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Post Archive
2018 (0)2013 (2)2012 (29)
December (1)November (2)

Give thanks this Thursday—and always
Monday, November 19, 2012

"neuroBLOGical" turns 1!
Sunday, November 4, 2012
October (4)September (1)

Sight without seeing: Balint's syndrome
Sunday, September 16, 2012
August (2)

Catnip fever: why your cat acts high
Tuesday, August 28, 2012

Paralyze your face, fight depression
Wednesday, August 1, 2012
July (2)June (4)May (3)April (2)March (3)February (2)

Seeing into the future? The neuroscience of déjà vu
Sunday, February 26, 2012

Your love is my drug
Tuesday, February 14, 2012
January (3)
2011 (7)
Blogger Profile

Jordan Gaines
Neuroscience
Pennsylvania State University USA

A blog on biology, psychology, cognition, learning, memory, aging, and everything in between. Explaining recent discoveries in neuroscience, translated to language we can all understand!

My posts are presented as opinion and commentary and do not represent the views of LabSpaces Productions, LLC, my employer, or my educational institution.

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Recent Comments

Your blog is perhaps one of the best pieces of science writings I have recently come across! Brilliant work ! I have been meaning to start something similar..now am inspired :) By the way- . . .Read More
May 08, 2013, 2:08pm

When you get to smell, I have some burning questions.   What's the scoop on that new car smell, and why does it make you want to buy?  :)   . . .Read More
Jan 28, 2013, 7:14pm

Coolest series ever!  I can't wait for the next one. . . .Read More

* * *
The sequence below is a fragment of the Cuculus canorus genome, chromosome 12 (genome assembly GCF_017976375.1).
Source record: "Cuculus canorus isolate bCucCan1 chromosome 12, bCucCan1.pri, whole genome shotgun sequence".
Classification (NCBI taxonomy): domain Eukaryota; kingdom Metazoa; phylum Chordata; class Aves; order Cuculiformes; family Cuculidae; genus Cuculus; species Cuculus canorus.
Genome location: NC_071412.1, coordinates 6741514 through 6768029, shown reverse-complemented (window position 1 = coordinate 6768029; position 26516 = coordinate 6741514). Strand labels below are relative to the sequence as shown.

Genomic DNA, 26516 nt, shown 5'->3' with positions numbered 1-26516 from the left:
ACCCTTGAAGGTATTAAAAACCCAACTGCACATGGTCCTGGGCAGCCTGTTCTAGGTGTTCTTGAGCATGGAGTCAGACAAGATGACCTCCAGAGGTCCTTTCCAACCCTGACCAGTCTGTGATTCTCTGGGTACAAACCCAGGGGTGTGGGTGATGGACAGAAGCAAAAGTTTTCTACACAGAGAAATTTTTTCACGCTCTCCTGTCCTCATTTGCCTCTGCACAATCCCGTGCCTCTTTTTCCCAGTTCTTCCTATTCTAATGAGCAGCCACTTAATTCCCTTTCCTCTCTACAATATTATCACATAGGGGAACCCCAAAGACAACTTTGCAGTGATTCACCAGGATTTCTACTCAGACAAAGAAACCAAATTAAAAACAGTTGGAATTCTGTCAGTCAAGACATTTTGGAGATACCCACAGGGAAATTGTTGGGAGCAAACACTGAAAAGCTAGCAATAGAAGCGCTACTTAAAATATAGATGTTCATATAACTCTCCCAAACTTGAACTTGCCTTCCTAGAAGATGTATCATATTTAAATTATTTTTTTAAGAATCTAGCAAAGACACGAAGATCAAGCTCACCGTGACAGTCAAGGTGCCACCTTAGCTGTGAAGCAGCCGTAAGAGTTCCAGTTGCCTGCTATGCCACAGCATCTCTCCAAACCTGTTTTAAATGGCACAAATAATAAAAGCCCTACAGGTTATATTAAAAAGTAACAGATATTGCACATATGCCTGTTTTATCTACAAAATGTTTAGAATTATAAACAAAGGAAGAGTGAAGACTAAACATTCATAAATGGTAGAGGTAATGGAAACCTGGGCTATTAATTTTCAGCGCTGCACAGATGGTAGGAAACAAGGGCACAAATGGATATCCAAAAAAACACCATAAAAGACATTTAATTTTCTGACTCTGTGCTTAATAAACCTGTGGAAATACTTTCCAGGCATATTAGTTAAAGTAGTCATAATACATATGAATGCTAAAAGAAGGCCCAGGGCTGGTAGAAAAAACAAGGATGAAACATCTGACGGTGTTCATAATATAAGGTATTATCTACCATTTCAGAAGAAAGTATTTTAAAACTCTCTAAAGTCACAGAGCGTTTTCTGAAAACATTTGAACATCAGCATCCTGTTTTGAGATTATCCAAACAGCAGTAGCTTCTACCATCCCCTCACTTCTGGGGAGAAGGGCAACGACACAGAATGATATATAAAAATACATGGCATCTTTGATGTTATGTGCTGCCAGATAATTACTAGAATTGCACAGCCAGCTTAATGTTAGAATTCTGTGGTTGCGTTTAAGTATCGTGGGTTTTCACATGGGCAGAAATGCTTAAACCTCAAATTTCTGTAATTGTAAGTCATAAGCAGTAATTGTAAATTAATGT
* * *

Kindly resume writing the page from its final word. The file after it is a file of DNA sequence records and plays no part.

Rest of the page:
Dec 10, 2012, 9:46am
Comment by Brian Krueger, PhD in "neuroBLOGical" turns 1!

I'm starting as the Associate Director of the Genomic Analysis Facility at Duke University in two weeks!  Hopefully once things settle down I'll actually be able to write again and start recruitin. . .Read More
Nov 06, 2012, 7:20am
Comment by Jordan Gaines in "neuroBLOGical" turns 1!

Excellent! What's the new job? . . .Read More
Nov 05, 2012, 5:37pm
Blogroll
Feb 01, 2011, 10:42am
Jan 07, 2011, 2:16pm
Views: 1851 | Comments: 1
Last by jamie on Oct 15, 2012, 12:49am
For me personally, June has proven to be a rather disappointing and fruitless month. Just when things began to look brighter, I was involuntarily assigned to be the middle vehicle in a double fender-bender two days ago, and my car now needs almost $1,000-worth of repairs. And as a perfect metaphor for the crappiness of the past month, for whatever reason I was not paid my stipend yesterday for the month of June.

I don't often like to talk about my sour feelings with other people because a.) I'm bad at it, and b.) I have another outlet.

Everyday for the past 12 years (save for a few angsty months in 8th grade), I've been writing in a journal. A good, old-fashioned, hardbound, acid-free journal. Most entries are about the frivolous happenings of the day at school, but as I've gotten older, they've increasingly helped me outline my thoughts and feelings while keeping my head on straight.